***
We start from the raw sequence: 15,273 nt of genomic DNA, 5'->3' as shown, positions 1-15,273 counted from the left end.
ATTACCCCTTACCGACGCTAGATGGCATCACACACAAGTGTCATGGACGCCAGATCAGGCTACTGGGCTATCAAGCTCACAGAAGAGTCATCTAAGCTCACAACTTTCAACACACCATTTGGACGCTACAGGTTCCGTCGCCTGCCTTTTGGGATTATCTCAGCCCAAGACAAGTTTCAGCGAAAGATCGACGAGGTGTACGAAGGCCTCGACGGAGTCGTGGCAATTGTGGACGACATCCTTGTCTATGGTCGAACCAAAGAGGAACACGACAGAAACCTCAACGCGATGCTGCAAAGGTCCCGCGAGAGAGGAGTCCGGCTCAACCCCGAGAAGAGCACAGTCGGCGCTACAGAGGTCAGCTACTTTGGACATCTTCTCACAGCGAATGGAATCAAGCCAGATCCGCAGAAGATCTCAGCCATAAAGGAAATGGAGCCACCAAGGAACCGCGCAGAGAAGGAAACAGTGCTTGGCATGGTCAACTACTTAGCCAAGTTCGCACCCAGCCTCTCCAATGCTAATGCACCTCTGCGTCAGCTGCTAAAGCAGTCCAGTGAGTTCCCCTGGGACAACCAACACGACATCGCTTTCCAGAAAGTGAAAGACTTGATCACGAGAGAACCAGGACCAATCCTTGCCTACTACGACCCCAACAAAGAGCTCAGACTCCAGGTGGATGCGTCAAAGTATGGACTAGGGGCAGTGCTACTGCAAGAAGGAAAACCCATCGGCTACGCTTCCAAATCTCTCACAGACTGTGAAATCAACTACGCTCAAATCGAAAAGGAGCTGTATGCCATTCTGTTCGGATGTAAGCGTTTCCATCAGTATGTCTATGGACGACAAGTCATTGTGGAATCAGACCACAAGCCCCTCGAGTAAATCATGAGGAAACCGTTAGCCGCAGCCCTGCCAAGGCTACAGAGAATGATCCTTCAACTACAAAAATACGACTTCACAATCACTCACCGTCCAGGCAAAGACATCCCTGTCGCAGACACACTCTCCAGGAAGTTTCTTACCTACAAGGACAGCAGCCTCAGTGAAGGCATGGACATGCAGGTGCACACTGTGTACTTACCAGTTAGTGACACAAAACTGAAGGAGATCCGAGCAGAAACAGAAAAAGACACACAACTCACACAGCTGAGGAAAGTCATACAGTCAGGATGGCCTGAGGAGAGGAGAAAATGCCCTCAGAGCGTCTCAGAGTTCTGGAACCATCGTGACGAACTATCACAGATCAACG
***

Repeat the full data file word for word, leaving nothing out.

We start from the raw sequence: 15,273 nt of genomic DNA, 5'->3' as shown, positions 1-15,273 counted from the left end.
ATTACCCCTTACCGACGCTAGATGGCATCACACACAAGTGTCATGGACGCCAGATCAGGCTACTGGGCTATCAAGCTCACAGAAGAGTCATCTAAGCTCACAACTTTCAACACACCATTTGGACGCTACAGGTTCCGTCGCCTGCCTTTTGGGATTATCTCAGCCCAAGACAAGTTTCAGCGAAAGATCGACGAGGTGTACGAAGGCCTCGACGGAGTCGTGGCAATTGTGGACGACATCCTTGTCTATGGTCGAACCAAAGAGGAACACGACAGAAACCTCAACGCGATGCTGCAAAGGTCCCGCGAGAGAGGAGTCCGGCTCAACCCCGAGAAGAGCACAGTCGGCGCTACAGAGGTCAGCTACTTTGGACATCTTCTCACAGCGAATGGAATCAAGCCAGATCCGCAGAAGATCTCAGCCATAAAGGAAATGGAGCCACCAAGGAACCGCGCAGAGAAGGAAACAGTGCTTGGCATGGTCAACTACTTAGCCAAGTTCGCACCCAGCCTCTCCAATGCTAATGCACCTCTGCGTCAGCTGCTAAAGCAGTCCAGTGAGTTCCCCTGGGACAACCAACACGACATCGCTTTCCAGAAAGTGAAAGACTTGATCACGAGAGAACCAGGACCAATCCTTGCCTACTACGACCCCAACAAAGAGCTCAGACTCCAGGTGGATGCGTCAAAGTATGGACTAGGGGCAGTGCTACTGCAAGAAGGAAAACCCATCGGCTACGCTTCCAAATCTCTCACAGACTGTGAAATCAACTACGCTCAAATCGAAAAGGAGCTGTATGCCATTCTGTTCGGATGTAAGCGTTTCCATCAGTATGTCTATGGACGACAAGTCATTGTGGAATCAGACCACAAGCCCCTCGAGTAAATCATGAGGAAACCGTTAGCCGCAGCCCTGCCAAGGCTACAGAGAATGATCCTTCAACTACAAAAATACGACTTCACAATCACTCACCGTCCAGGCAAAGACATCCCTGTCGCAGACACACTCTCCAGGAAGTTTCTTACCTACAAGGACAGCAGCCTCAGTGAAGGCATGGACATGCAGGTGCACACTGTGTACTTACCAGTTAGTGACACAAAACTGAAGGAGATCCGAGCAGAAACAGAAAAAGACACACAACTCACACAGCTGAGGAAAGTCATACAGTCAGGATGGCCTGAGGAGAGGAGAAAATGCCCTCAGAGCGTCTCAGAGTTCTGGAACCATCGTGACGAACTATCACAGATCAACG